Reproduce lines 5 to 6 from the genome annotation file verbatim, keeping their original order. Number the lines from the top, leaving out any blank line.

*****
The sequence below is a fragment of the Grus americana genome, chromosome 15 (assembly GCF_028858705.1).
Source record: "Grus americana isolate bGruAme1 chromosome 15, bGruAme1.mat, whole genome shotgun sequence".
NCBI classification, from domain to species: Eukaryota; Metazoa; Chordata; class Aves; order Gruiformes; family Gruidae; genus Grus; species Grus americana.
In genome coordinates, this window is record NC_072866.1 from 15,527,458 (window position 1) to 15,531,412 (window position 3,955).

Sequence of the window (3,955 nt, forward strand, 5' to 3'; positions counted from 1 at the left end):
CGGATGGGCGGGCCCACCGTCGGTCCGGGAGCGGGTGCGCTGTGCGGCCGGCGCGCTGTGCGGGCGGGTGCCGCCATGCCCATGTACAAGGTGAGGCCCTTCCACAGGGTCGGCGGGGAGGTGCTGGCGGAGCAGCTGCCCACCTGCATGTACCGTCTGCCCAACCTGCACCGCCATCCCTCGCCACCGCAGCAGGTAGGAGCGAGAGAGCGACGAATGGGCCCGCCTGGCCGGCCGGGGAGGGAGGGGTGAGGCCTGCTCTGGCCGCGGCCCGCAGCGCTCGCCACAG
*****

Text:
Sequence of the window (3,955 nt, forward strand, 5' to 3'; positions counted from 1 at the left end):
CGGATGGGCGGGCCCACCGTCGGTCCGGGAGCGGGTGCGCTGTGCGGCCGGCGCGCTGTGCGGGCGGGTGCCGCCATGCCCATGTACAAGGTGAGGCCCTTCCACAGGGTCGGCGGGGAGGTGCTGGCGGAGCAGCTGCCCACCTGCATGTACCGTCTGCCCAACCTGCACCGCCATCCCTCGCCACCGCAGCAGGTAGGAGCGAGAGAGCGACGAATGGGCCCGCCTGGCCGGCCGGGGAGGGAGGGGTGAGGCCTGCTCTGGCCGCGGCCCGCAGCGCTCGCCACAG